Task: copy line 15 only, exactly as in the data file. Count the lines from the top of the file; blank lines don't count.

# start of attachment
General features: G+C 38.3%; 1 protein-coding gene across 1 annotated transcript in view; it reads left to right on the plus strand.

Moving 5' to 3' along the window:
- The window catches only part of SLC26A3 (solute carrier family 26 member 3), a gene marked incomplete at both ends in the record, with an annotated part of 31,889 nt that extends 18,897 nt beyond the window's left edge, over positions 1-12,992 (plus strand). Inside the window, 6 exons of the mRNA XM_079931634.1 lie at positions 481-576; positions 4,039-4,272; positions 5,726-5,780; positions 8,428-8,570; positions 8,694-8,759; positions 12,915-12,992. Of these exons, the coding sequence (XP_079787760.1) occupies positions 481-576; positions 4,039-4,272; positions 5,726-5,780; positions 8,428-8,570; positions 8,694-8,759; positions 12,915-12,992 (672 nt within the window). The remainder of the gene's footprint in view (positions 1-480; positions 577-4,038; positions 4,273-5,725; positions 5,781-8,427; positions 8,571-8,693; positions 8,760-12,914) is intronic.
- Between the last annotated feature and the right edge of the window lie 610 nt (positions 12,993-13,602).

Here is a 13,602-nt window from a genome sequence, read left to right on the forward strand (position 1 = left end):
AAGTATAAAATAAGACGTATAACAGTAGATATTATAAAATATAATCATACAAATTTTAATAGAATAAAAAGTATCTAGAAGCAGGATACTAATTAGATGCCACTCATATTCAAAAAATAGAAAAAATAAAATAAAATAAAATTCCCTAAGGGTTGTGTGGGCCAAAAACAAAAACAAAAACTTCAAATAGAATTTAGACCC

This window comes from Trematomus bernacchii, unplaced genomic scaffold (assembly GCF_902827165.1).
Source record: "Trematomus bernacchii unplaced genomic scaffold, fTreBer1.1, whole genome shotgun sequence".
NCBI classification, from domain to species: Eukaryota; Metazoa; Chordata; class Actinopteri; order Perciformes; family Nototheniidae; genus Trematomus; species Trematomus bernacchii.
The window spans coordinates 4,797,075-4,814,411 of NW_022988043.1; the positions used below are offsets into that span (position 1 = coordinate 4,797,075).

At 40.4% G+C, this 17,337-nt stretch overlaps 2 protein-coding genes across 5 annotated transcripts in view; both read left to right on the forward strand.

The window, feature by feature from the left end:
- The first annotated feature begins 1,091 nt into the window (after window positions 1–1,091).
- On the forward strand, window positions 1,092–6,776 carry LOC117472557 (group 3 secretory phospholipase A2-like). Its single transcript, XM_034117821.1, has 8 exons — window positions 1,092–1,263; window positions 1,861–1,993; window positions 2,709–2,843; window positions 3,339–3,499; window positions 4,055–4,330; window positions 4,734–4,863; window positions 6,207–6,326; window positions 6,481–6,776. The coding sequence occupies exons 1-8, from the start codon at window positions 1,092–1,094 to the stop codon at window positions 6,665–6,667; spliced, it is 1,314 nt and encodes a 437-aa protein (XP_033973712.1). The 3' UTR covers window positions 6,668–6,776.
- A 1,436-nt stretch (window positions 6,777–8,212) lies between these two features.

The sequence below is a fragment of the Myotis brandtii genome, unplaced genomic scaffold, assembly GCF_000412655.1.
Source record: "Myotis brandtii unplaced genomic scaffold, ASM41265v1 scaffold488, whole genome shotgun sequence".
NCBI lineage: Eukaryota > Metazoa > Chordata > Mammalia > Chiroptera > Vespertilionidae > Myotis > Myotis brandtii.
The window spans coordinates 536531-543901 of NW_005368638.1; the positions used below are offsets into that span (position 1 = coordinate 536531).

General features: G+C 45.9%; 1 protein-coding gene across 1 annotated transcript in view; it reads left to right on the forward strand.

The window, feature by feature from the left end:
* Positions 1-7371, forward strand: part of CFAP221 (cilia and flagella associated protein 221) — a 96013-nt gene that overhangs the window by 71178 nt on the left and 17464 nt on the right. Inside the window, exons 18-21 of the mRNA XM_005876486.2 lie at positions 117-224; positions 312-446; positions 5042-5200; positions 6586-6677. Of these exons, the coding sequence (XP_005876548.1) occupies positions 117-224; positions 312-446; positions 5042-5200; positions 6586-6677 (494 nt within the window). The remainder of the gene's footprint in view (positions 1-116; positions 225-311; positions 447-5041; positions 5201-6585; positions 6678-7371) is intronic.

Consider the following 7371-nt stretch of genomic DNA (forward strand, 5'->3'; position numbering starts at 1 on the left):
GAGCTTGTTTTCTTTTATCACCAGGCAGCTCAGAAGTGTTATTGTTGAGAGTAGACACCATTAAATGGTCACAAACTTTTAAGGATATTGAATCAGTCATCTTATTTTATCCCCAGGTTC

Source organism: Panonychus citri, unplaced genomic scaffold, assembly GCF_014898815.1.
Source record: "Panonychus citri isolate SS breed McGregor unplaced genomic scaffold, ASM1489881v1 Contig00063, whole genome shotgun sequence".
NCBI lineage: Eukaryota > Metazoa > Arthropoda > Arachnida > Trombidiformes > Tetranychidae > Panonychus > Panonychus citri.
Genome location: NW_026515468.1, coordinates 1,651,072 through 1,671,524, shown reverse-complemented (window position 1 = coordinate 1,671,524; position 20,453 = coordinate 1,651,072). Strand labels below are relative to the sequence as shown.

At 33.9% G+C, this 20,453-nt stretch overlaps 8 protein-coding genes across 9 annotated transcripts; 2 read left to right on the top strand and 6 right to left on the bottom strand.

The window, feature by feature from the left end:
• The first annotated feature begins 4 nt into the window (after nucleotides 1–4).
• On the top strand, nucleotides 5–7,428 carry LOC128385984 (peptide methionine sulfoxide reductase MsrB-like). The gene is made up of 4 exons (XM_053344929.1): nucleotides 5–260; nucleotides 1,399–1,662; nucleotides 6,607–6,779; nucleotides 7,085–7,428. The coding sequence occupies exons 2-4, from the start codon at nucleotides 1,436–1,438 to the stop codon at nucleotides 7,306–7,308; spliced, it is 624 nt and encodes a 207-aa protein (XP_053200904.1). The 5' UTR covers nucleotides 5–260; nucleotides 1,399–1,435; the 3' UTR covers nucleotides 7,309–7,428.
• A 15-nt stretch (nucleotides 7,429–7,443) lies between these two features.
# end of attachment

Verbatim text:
- A 1,436-nt stretch (window positions 6,777–8,212) lies between these two features.